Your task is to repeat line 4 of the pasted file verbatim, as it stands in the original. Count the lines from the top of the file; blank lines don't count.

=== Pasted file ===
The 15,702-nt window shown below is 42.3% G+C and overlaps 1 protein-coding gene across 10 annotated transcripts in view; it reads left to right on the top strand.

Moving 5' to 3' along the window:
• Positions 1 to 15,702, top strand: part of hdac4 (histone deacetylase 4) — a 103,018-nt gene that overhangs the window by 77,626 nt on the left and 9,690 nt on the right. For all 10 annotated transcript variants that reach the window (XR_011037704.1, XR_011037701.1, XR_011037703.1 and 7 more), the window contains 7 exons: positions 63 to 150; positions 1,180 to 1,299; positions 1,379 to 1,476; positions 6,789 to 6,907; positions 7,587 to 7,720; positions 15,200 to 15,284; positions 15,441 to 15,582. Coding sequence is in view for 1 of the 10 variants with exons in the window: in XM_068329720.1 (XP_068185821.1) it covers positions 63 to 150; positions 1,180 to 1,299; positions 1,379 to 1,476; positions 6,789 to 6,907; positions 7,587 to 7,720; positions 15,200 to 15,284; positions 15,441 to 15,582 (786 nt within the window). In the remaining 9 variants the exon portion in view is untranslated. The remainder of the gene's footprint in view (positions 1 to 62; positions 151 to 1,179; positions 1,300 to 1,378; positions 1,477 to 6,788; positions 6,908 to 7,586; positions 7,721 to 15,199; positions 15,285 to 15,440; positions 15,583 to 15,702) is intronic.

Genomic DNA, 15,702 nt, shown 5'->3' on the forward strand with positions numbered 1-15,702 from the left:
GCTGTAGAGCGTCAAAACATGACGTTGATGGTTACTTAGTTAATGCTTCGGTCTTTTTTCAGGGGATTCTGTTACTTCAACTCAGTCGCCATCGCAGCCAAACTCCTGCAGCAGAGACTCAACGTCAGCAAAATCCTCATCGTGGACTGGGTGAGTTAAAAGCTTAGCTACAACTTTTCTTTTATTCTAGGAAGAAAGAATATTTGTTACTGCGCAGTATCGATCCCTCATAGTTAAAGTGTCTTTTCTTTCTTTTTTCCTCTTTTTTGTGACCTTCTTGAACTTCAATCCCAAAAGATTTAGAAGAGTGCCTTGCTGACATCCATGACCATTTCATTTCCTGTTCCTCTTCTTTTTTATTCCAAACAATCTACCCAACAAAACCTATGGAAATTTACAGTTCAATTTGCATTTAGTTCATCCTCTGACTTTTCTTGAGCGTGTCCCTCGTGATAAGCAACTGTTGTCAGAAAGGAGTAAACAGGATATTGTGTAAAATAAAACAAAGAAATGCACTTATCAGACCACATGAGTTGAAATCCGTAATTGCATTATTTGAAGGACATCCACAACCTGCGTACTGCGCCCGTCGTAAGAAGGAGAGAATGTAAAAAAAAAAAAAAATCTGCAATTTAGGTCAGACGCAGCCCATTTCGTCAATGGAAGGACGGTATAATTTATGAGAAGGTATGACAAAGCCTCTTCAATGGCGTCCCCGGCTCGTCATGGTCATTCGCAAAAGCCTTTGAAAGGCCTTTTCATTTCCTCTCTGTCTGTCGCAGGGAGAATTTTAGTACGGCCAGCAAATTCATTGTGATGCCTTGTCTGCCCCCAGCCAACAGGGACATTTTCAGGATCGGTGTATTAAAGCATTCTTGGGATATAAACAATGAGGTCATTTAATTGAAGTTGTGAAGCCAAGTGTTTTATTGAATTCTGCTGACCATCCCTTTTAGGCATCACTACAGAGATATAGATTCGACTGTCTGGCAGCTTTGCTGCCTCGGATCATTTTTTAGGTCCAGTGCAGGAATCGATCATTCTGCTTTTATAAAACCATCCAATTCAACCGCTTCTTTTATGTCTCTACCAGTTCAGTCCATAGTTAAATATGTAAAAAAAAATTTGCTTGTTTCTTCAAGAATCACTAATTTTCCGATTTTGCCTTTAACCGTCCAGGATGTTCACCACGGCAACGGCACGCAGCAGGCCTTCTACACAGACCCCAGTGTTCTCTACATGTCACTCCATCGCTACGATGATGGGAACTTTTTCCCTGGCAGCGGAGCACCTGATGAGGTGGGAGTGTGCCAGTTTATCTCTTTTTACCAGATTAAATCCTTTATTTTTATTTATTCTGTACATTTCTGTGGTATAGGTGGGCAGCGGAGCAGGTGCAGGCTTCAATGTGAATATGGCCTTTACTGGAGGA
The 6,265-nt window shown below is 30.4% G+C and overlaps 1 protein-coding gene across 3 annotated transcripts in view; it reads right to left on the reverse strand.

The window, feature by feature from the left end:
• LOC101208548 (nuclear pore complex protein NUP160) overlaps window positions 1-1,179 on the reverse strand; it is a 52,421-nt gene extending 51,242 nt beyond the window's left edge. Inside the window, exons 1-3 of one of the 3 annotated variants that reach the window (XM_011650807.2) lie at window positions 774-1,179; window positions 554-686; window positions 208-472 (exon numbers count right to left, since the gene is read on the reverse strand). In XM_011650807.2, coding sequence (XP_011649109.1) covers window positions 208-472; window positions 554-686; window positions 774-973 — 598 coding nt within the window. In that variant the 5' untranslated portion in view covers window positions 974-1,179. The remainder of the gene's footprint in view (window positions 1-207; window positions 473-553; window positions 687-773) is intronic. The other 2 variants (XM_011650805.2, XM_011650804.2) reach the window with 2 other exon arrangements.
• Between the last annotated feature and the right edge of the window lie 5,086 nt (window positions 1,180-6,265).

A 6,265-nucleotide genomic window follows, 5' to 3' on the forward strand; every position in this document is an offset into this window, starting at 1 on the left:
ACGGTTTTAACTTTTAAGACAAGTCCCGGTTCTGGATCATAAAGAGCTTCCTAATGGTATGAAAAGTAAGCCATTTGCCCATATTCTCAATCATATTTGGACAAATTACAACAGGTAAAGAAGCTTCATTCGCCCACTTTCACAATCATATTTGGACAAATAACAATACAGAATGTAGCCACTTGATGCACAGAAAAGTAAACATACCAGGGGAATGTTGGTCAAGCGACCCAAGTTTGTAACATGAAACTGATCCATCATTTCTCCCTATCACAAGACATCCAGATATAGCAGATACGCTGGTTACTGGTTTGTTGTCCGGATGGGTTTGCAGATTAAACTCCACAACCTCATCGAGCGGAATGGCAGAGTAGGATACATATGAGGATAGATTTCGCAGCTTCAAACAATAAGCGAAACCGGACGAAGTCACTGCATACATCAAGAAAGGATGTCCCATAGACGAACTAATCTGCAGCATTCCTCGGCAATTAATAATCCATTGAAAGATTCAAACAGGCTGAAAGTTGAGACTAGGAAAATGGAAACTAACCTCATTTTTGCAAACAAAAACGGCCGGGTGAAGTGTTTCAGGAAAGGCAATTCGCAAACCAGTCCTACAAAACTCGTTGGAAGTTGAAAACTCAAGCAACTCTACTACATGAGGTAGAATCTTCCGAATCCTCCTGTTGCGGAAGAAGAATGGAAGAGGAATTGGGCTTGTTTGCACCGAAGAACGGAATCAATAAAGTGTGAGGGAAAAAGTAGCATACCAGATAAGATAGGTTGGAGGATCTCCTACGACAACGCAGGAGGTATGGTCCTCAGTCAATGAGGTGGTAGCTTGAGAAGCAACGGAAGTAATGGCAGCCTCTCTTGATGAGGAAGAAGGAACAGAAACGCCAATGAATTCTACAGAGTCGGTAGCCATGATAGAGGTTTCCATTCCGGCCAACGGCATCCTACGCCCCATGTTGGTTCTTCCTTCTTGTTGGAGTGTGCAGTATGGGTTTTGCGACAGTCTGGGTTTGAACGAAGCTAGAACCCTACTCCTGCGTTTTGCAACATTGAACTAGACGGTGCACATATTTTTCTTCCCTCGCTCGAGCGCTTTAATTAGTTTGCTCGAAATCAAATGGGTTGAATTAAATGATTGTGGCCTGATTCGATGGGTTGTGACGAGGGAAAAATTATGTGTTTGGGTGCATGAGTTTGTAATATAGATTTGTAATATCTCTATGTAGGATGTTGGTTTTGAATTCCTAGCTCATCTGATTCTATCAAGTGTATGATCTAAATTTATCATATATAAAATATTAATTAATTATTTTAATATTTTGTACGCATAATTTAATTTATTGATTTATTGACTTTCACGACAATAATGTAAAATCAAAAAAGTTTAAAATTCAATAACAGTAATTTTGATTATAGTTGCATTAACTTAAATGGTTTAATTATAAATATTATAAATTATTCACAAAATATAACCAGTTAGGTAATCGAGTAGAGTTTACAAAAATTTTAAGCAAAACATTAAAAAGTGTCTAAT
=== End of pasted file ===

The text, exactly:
Genomic DNA, 15,702 nt, shown 5'->3' on the forward strand with positions numbered 1-15,702 from the left: